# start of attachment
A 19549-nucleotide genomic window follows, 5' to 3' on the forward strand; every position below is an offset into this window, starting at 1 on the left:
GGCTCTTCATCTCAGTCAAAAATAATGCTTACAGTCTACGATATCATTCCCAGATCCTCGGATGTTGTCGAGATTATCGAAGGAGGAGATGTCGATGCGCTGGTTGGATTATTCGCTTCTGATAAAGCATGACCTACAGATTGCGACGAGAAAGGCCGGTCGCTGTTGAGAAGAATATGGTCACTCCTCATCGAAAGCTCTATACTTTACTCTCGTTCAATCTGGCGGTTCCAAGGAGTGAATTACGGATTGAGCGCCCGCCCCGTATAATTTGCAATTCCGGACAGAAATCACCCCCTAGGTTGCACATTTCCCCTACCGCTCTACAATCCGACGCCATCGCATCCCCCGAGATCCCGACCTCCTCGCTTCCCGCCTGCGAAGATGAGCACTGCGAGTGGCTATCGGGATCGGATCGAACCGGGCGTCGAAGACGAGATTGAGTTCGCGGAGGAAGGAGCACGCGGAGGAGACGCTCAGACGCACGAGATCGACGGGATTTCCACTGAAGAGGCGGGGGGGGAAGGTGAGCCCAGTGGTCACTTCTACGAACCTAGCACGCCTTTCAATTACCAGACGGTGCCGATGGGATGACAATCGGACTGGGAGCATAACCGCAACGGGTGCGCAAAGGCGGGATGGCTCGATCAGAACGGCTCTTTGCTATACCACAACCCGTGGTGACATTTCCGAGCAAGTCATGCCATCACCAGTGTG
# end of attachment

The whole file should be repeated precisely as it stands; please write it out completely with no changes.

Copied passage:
A 19549-nucleotide genomic window follows, 5' to 3' on the forward strand; every position below is an offset into this window, starting at 1 on the left:
GGCTCTTCATCTCAGTCAAAAATAATGCTTACAGTCTACGATATCATTCCCAGATCCTCGGATGTTGTCGAGATTATCGAAGGAGGAGATGTCGATGCGCTGGTTGGATTATTCGCTTCTGATAAAGCATGACCTACAGATTGCGACGAGAAAGGCCGGTCGCTGTTGAGAAGAATATGGTCACTCCTCATCGAAAGCTCTATACTTTACTCTCGTTCAATCTGGCGGTTCCAAGGAGTGAATTACGGATTGAGCGCCCGCCCCGTATAATTTGCAATTCCGGACAGAAATCACCCCCTAGGTTGCACATTTCCCCTACCGCTCTACAATCCGACGCCATCGCATCCCCCGAGATCCCGACCTCCTCGCTTCCCGCCTGCGAAGATGAGCACTGCGAGTGGCTATCGGGATCGGATCGAACCGGGCGTCGAAGACGAGATTGAGTTCGCGGAGGAAGGAGCACGCGGAGGAGACGCTCAGACGCACGAGATCGACGGGATTTCCACTGAAGAGGCGGGGGGGGAAGGTGAGCCCAGTGGTCACTTCTACGAACCTAGCACGCCTTTCAATTACCAGACGGTGCCGATGGGATGACAATCGGACTGGGAGCATAACCGCAACGGGTGCGCAAAGGCGGGATGGCTCGATCAGAACGGCTCTTTGCTATACCACAACCCGTGGTGACATTTCCGAGCAAGTCATGCCATCACCAGTGTG